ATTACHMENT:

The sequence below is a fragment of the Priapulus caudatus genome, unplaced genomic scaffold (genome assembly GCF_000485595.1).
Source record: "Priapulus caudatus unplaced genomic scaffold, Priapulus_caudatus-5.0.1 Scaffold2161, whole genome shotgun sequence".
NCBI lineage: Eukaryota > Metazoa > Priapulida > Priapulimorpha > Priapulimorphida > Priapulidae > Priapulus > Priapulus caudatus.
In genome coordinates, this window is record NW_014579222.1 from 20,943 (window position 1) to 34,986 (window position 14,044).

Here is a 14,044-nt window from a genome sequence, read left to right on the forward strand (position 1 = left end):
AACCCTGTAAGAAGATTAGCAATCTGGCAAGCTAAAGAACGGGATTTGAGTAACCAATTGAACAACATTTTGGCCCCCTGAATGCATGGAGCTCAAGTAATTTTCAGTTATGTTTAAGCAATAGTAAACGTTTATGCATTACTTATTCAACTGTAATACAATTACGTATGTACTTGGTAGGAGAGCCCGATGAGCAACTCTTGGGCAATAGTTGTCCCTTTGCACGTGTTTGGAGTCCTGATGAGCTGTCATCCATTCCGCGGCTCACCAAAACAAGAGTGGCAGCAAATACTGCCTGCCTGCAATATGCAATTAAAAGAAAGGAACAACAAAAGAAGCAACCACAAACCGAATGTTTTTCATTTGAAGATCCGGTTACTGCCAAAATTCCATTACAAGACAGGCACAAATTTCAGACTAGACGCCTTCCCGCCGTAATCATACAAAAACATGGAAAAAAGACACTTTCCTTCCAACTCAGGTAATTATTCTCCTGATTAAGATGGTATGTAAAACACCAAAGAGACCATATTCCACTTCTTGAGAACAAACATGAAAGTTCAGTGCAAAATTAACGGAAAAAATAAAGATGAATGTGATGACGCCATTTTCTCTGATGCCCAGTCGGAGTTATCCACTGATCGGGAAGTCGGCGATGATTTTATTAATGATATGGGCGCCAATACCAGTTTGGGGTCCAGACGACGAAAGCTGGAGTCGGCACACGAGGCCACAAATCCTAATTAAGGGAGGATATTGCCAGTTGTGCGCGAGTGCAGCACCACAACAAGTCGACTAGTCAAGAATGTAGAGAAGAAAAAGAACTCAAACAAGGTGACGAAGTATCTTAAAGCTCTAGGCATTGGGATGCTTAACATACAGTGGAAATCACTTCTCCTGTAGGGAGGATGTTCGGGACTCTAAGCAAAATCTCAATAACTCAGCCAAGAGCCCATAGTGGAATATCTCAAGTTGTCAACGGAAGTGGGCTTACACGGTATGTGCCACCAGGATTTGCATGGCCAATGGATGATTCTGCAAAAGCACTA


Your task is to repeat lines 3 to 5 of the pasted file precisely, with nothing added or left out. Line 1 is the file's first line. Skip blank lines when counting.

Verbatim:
NCBI lineage: Eukaryota > Metazoa > Priapulida > Priapulimorpha > Priapulimorphida > Priapulidae > Priapulus > Priapulus caudatus.
In genome coordinates, this window is record NW_014579222.1 from 20,943 (window position 1) to 34,986 (window position 14,044).

Here is a 14,044-nt window from a genome sequence, read left to right on the forward strand (position 1 = left end):